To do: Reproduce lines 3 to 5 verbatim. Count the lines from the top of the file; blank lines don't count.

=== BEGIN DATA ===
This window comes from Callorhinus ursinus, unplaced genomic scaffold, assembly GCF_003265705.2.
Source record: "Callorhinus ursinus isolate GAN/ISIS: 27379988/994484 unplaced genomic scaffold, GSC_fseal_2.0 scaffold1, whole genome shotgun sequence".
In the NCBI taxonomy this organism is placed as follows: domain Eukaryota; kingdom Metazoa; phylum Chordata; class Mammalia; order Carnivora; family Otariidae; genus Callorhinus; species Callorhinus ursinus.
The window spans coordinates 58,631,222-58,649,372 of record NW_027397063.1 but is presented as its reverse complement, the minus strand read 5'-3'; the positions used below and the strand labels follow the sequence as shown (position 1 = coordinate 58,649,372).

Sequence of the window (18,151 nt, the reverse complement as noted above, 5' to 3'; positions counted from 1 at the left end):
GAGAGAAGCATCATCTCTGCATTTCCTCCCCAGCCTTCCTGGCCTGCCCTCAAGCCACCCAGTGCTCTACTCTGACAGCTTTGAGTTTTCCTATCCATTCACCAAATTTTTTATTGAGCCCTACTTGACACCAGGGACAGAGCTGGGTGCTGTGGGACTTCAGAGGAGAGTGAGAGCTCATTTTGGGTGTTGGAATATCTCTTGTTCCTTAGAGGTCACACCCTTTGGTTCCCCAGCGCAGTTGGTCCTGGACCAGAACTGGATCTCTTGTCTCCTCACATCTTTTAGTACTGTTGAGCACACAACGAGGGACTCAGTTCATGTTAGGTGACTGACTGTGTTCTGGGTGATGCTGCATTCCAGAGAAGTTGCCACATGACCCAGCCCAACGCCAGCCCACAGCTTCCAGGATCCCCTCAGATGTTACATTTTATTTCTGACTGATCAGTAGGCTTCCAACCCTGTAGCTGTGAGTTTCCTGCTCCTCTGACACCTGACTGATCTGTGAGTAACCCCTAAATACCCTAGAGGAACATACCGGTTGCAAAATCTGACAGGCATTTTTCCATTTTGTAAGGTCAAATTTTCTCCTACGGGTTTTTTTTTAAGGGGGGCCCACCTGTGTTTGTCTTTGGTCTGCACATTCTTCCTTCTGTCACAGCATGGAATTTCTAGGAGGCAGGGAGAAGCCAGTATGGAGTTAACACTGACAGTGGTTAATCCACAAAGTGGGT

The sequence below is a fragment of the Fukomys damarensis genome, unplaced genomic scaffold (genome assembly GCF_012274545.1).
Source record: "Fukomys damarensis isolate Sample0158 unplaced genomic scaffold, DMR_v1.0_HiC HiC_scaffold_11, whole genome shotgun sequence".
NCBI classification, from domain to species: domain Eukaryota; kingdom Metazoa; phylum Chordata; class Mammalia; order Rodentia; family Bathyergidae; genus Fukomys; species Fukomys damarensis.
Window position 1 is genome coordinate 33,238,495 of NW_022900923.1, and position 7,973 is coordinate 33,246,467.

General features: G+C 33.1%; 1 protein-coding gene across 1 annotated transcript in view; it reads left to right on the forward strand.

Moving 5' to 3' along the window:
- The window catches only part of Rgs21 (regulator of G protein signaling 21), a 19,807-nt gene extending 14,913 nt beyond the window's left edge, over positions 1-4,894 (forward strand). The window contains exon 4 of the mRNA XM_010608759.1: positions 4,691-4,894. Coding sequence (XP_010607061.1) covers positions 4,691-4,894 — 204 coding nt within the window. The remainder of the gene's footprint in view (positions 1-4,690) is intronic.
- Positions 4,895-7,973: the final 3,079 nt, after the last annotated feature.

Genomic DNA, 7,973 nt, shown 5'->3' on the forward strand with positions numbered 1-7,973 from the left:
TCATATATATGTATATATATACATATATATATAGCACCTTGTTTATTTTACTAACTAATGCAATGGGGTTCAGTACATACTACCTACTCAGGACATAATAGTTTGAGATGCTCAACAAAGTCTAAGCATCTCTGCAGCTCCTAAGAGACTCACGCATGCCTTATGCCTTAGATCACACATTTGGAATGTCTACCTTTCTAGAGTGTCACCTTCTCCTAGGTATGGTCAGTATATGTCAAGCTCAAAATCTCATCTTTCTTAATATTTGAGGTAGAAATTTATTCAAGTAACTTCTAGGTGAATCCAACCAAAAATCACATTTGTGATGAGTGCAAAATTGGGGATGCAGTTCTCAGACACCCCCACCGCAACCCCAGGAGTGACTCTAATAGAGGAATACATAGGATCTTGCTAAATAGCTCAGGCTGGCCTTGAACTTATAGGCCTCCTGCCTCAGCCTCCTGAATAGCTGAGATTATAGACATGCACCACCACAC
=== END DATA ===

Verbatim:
In the NCBI taxonomy this organism is placed as follows: domain Eukaryota; kingdom Metazoa; phylum Chordata; class Mammalia; order Carnivora; family Otariidae; genus Callorhinus; species Callorhinus ursinus.
The window spans coordinates 58,631,222-58,649,372 of record NW_027397063.1 but is presented as its reverse complement, the minus strand read 5'-3'; the positions used below and the strand labels follow the sequence as shown (position 1 = coordinate 58,649,372).

Sequence of the window (18,151 nt, the reverse complement as noted above, 5' to 3'; positions counted from 1 at the left end):